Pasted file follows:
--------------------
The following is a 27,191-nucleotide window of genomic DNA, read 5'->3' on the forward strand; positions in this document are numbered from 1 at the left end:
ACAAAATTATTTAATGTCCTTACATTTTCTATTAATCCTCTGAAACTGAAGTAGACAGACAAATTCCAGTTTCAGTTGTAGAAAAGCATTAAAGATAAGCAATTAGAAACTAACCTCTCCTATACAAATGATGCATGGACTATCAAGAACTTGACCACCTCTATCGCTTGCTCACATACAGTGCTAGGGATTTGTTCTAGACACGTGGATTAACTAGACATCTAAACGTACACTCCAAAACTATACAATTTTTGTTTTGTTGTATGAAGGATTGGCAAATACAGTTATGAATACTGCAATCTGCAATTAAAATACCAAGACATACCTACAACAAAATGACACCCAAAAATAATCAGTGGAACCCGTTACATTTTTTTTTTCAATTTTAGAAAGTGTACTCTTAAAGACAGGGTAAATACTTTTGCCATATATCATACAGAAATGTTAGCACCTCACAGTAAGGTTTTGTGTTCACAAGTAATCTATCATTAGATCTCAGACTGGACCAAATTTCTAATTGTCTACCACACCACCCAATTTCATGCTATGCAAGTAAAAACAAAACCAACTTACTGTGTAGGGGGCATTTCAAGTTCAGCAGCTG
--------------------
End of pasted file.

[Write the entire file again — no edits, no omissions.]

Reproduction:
The following is a 27,191-nucleotide window of genomic DNA, read 5'->3' on the forward strand; positions in this document are numbered from 1 at the left end:
ACAAAATTATTTAATGTCCTTACATTTTCTATTAATCCTCTGAAACTGAAGTAGACAGACAAATTCCAGTTTCAGTTGTAGAAAAGCATTAAAGATAAGCAATTAGAAACTAACCTCTCCTATACAAATGATGCATGGACTATCAAGAACTTGACCACCTCTATCGCTTGCTCACATACAGTGCTAGGGATTTGTTCTAGACACGTGGATTAACTAGACATCTAAACGTACACTCCAAAACTATACAATTTTTGTTTTGTTGTATGAAGGATTGGCAAATACAGTTATGAATACTGCAATCTGCAATTAAAATACCAAGACATACCTACAACAAAATGACACCCAAAAATAATCAGTGGAACCCGTTACATTTTTTTTTTCAATTTTAGAAAGTGTACTCTTAAAGACAGGGTAAATACTTTTGCCATATATCATACAGAAATGTTAGCACCTCACAGTAAGGTTTTGTGTTCACAAGTAATCTATCATTAGATCTCAGACTGGACCAAATTTCTAATTGTCTACCACACCACCCAATTTCATGCTATGCAAGTAAAAACAAAACCAACTTACTGTGTAGGGGGCATTTCAAGTTCAGCAGCTG